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Confused in Europe – Levent Köprülü

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The European Parliament’s adoption of the bill banning the sale of petrol and diesel vehicles from 2035 has been particularly criticized by industry associations.

Last week the European Parliament (EP) approved the bill, which provides for a ban on the sale of petrol and diesel vehicles starting from 2035, with a majority of votes, and has reignited the debate. In fact, while some manufacturers like it, others don’t.

With the vote in the European Parliament, the proposal put forward by the EU Commission, the executive body of the European Union, was also approved by the legislator last year. Negotiations with the Member States must be concluded for the bill to come into force. The member states, on the other hand, will determine their attitude towards the draft by the end of the month and report it to the EU Commission, then the search for a reconciliation will begin. The EU Commission proposal envisaged a 100% reduction in carbon dioxide emissions in traffic.

Confused in Europe

Will it be convenient?

The Commission intended to reduce greenhouse gas emissions by 55% by 2030 compared to the 1990s, take more decisive measures in industry and energy, as well as in traffic and expand the fleet of electric vehicles. In line with this goal, there is also a separate legal study to develop the charging infrastructure for electric cars.

However, the attempt by some parliamentarians to propose a reduction of carbon dioxide to 90% instead of 100% was rejected.

Jan Huitema, the European Parliament’s chief negotiator on electric vehicle policy, who was involved in preparing the bill, suggested that “the purchase and use of zero-emission vehicles would be cheaper for consumers”. Michael Bloss, EP member of the Verdi Group, said: “Therefore, we have decided the future of Europe as an automotive hub. “The best electric cars and the latest batteries will be produced in Europe in the future,” he said.

different poles

On the other hand, the criticisms came from the political side of the bill. “Greens, liberals and social democrats unfortunately prefer to play all cards on electric transport,” said Jens Gieseke, a member of the Christian Democratic Party in the European Parliament, and expressed his concern that this would have negative effects on competitiveness and occupation of Europe.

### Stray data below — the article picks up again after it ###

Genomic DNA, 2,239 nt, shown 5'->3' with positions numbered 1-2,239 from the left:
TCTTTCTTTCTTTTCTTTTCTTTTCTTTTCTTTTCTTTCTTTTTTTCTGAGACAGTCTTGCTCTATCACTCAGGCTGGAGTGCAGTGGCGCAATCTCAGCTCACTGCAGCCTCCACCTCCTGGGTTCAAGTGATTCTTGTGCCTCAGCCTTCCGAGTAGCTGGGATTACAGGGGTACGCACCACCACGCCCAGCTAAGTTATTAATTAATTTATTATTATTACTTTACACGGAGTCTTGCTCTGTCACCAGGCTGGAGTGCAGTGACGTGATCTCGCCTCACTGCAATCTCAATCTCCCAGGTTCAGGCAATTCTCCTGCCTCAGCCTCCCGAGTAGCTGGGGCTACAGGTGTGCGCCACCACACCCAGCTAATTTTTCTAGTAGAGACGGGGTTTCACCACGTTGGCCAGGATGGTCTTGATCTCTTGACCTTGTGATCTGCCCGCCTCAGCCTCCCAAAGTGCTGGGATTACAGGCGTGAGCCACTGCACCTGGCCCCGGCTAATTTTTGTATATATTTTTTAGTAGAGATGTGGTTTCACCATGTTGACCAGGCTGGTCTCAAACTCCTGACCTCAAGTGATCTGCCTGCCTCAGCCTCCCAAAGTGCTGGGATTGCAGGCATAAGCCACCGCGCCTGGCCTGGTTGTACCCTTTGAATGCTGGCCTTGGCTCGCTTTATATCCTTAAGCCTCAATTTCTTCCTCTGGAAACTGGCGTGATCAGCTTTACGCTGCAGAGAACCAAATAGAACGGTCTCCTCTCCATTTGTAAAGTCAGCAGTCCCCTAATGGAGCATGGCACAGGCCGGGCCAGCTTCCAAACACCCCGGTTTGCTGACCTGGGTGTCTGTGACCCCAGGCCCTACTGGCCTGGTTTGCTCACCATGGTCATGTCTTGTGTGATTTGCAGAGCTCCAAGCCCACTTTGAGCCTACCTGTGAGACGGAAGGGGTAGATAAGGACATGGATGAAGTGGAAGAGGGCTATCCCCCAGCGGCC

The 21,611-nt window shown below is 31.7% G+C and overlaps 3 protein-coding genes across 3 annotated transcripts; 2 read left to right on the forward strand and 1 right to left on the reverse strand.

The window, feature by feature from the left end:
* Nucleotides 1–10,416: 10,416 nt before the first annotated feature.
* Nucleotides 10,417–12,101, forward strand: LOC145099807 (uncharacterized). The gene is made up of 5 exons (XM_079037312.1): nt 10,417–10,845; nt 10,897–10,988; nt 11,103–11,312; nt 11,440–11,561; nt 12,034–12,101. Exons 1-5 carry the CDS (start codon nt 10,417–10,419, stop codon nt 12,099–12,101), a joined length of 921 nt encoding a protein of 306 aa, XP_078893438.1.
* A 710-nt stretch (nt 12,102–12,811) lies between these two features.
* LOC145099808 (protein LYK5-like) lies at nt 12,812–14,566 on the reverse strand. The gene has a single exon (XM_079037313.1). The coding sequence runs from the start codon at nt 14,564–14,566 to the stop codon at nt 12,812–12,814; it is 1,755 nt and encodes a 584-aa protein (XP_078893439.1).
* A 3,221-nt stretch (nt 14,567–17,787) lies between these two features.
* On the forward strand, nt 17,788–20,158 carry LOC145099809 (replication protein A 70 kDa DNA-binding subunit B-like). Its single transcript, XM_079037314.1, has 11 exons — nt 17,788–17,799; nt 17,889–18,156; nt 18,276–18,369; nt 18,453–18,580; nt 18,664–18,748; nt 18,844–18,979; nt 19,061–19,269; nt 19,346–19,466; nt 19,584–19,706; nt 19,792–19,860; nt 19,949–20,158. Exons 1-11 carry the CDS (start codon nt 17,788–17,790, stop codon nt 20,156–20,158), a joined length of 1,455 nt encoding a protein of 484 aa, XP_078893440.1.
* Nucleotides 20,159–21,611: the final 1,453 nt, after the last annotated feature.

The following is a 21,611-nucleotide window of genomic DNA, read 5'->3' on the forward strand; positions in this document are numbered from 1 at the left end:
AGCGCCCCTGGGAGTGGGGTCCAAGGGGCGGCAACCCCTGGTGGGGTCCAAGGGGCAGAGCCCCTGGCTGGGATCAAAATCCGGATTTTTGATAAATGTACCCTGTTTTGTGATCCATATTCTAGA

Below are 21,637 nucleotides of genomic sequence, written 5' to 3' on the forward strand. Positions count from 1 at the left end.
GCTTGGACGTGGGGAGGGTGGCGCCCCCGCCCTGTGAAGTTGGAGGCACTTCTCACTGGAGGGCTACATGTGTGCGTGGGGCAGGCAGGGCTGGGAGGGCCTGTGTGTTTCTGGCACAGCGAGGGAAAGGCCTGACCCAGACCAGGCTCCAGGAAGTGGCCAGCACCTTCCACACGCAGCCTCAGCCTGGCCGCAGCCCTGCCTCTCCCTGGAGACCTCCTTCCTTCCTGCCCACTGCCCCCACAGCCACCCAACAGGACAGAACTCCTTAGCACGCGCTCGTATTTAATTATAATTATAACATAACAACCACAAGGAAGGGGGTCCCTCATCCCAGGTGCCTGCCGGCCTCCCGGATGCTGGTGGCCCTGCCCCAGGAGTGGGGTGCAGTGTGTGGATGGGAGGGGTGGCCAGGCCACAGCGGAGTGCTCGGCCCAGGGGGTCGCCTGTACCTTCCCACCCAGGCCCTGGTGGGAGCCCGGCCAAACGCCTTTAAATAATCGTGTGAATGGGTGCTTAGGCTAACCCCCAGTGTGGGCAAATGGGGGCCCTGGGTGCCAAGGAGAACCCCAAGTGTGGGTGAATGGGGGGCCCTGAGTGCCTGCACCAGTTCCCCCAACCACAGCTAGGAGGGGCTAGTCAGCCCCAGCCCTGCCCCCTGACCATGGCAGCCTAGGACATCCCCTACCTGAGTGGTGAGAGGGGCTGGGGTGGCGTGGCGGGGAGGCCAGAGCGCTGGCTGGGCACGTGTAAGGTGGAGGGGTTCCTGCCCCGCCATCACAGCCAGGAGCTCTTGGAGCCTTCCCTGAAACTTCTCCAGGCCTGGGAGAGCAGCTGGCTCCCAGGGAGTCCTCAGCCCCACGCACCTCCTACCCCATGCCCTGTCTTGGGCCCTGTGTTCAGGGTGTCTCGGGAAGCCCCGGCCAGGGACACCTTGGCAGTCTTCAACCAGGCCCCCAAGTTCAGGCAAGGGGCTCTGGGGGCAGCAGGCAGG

The German Association of Automobile Manufacturers (VDA) also recalled that the auto industry has adopted climate targets and has invested billions of euros in this sector, stressing that the sales ban in 2035 is “too early”. “Politics cannot demand more speed from the automotive industry without providing the framework conditions for acceleration,” said Hildegard Müller, president of the VDA. In addition to the VDA, it was also alleged that some organizations were lobbying for a “vote against” before the vote.

Manufacturers such as Ford, Stellantis Group, Volvo and Jaguar have announced that they openly support the plan to stop sales of internal combustion engine vehicles by 2035. After the final decision, the Volkswagen Group and Mercedes also said that this goal of the EU is “very ambitious but achievable”.

Turkey has also signed

Turkey also signed an agreement in this direction at the 26th Conference of the Parties to the United Nations Framework Convention on Climate Change (COP26) held in Glasgow, Scotland last year.

The memorandum, signed by 33 countries, 40 cities, 11 vehicle manufacturers and 27 fleet owner organizations, provides for the replacement of gasoline and diesel vehicles with zero-emission vehicles by 2035.

Electric vehicles and externally charged hybrid models accounted for 18% of passenger car sales in the EU last year. According to the European Environment Agency, traffic accounted for around a quarter of total CO2 emissions in the EU in 2019.

Silently prepare for high voltage!

Confused in Europe